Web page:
For Zhiyi the dhāraṇī cannot be translated because each and every word of a dhāraṇī simply has too much meaning. To translate the dhāraṇī is to decide in advance what it might mean, and thus to limit its productive potential.
After listening to the speech of Her Holiness, I realized suddenly how the ritual structure of the Lantern Floating for Peace reflects this old Buddhist lesson about language, meaning, and power. The entire ceremony is about ‘Peace.’ But what does ‘Peace’ actually mean? How do we define ‘Peace’? Shinnyo-en wisely chooses not to make a decision in advance. Instead, the ceremony brings people from a huge variety of cultural and religious traditions and invites them to define and to enact their own visions for peace. Each person inscribes their own lantern—their own translation of this powerful and enigmatic word “Peace”—and sends out their lantern into the world with intention. We might at first think that the word ‘Peace’ is impossibly vague, but then we see how this indeterminacy gives us space to create peace in ways that are meaningful for us and our communities. For some, peace is about politics and conflict—we wish for ‘Peace in the Middle East’ or ‘Peace for the World.’ For others, the word ‘Peace’ calls us to reflect upon our departed friends and family, and to express our love for them. For still others, ‘Peace’ is about delicious ice cream!
In this way the word ‘Peace’ functions much like an ancient Buddhist dhāraṇī. The Shinnyo Lantern Floating ceremony utters the word ‘Peace’ without settling on a single meaning in advance. And when ‘Peace’ is uttered in this way—in a way that gives an entire community room to come together and express their diverse visions for an ideal world—we begin to learn how powerful words can be.” – Ryan Richard Overbey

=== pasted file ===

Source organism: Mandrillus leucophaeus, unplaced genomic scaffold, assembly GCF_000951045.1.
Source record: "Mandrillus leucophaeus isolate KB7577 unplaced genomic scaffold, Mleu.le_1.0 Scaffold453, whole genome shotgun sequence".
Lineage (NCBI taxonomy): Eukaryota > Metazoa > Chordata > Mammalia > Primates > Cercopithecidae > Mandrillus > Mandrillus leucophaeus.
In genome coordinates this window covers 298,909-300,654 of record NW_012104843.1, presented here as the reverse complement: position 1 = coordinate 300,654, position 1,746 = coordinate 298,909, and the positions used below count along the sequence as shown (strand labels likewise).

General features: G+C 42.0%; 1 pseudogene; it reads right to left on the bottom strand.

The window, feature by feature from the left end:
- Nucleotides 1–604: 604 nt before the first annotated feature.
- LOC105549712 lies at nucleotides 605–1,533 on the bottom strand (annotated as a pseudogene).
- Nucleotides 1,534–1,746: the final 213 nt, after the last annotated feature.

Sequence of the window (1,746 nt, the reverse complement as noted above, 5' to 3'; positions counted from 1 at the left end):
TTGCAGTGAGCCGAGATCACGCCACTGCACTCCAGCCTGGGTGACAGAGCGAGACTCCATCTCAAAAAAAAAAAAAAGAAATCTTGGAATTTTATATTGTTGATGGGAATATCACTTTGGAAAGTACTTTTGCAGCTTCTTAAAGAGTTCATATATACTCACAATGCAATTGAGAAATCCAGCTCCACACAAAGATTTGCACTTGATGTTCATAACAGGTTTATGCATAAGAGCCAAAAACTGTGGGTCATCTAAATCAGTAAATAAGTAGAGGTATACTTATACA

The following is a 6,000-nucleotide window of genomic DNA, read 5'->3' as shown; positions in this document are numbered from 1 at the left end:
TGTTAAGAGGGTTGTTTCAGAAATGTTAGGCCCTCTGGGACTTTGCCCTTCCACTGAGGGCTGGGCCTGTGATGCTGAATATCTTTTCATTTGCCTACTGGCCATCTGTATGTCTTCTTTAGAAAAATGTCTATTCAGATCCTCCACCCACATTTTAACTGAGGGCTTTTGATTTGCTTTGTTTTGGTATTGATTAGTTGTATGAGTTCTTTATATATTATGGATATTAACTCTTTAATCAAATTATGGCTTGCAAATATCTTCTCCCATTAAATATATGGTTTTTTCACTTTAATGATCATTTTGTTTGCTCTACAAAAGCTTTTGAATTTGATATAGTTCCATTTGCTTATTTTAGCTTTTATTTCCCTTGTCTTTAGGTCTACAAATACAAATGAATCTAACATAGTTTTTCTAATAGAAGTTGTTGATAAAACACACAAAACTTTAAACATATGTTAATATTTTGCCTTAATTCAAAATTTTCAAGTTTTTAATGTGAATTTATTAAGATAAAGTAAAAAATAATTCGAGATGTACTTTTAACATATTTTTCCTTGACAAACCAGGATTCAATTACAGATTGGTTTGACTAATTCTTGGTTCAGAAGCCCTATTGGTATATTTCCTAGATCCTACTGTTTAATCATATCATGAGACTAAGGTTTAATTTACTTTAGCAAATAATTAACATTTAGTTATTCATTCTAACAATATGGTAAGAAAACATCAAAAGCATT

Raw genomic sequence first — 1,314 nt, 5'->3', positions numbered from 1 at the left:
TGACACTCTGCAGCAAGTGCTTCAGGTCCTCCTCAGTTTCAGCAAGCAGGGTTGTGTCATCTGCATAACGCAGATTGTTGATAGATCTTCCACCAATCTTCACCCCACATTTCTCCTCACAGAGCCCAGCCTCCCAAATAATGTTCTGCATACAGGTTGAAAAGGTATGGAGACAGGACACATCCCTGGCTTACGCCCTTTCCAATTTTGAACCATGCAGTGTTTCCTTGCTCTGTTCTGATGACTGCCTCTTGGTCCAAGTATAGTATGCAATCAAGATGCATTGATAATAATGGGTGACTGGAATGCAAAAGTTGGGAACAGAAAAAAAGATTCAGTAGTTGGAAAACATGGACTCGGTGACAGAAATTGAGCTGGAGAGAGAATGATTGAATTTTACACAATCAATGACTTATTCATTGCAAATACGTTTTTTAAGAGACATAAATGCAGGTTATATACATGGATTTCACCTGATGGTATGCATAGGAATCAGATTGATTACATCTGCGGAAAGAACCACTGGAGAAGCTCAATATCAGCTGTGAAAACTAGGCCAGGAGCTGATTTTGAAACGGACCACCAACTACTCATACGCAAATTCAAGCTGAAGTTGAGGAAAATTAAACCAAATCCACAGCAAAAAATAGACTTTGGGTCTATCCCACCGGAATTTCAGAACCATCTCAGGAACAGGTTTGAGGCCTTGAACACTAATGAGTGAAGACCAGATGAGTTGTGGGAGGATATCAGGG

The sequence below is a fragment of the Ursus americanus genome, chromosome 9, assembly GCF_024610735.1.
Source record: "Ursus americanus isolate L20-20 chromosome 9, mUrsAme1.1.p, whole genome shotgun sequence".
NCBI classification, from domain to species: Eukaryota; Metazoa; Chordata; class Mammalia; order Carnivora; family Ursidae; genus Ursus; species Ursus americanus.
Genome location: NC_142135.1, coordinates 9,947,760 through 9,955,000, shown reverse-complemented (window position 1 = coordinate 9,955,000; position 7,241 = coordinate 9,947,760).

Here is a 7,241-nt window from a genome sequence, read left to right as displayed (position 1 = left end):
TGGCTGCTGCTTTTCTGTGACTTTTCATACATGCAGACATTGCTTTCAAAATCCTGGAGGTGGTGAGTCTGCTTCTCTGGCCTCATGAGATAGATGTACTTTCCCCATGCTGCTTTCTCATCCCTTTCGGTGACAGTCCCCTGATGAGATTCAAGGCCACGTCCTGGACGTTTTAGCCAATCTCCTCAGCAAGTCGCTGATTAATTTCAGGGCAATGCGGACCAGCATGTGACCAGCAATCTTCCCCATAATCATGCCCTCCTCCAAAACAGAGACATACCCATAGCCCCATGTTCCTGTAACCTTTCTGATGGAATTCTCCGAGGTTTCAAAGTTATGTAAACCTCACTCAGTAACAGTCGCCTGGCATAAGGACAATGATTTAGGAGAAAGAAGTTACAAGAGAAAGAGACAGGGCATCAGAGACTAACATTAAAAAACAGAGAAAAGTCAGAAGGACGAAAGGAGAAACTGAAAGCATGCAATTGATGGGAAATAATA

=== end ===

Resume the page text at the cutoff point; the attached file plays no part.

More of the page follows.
“The image of floating lanterns comes from traditional Japanese culture. The popular ceremony that features the floating of lanterns in bodies of water, especially rivers, has strong Buddhist connotations and is closely linked with the commemoration of the departed, especially one’s ancestors. Often the floating ceremony is done towards the end of the Bon festival, with the beautiful light emanating from the lanterns meant to guide the souls of the departed on their journey into the netherworld. In that context, the central element of the ceremony hearkens back to cherished cultural ideals and long-established practices, closely associated with Buddhism, that have high currency in Japan.
In contrast to the culture-specific imagery associated with the floating lanterns, the notion of peace have universal connotations. In the most general—and perhaps also somewhat hackneyed—sense, it denotes the absence of armed conflict, especially destructive wars that pit different armies or nations against each other. On a less dramatic level, the notion of peace can point to the prospect of more tranquil, thoughtful, and cooperative patterns of inter-human interactions, which can occur at different levels and in all sorts of circumstances. Finally, there is the prospect of inner peace, which is perhaps where Buddhist truly comes into play. Of course, inner peace can also have a positive impact on external peace, so in that sense the personal cultivation of inner peace can have broader social and political ramifications. In fact, one of the central themes of the main ceremony, which was implicitly integrated into the whole proceedings, was the notion that there is a close connection between inner and outer, or individual and world peace. The next step, I think, is to make it more explicit how Buddhist beliefs and practices, which at certain point move beyond the mundane realm and open up a link with the transcendental, can contribute to the establishment of peace and serenity within the human heart, which can then be shared with others.” – Mario Poceski
As the above excerpts attest, the guests interwove their rich knowledge and wisdom of a chosen field into their impressions of the Lantern Floating. In the coming months, the booklet with their essays at their entirety will be published and made available to the public, thanks to the editorial work of Dr. Kenta Kasai of CIR. Please contact Dr. Kasai at firstname.lastname@example.org or Ineko Tsuchida at email@example.com if you are interested in obtaining the booklet. We hope that the scholars’ deep perspectives into “the Shinnyo Lantern Floating for Peace” further invigorates your pursuit for peace.
For more information on “the Shinnyo Lantern Floating for Peace,” please visit the Shinnyo-en Global Website or the video provided at Be a Light for Peace.
Photo credits: Christine Eslao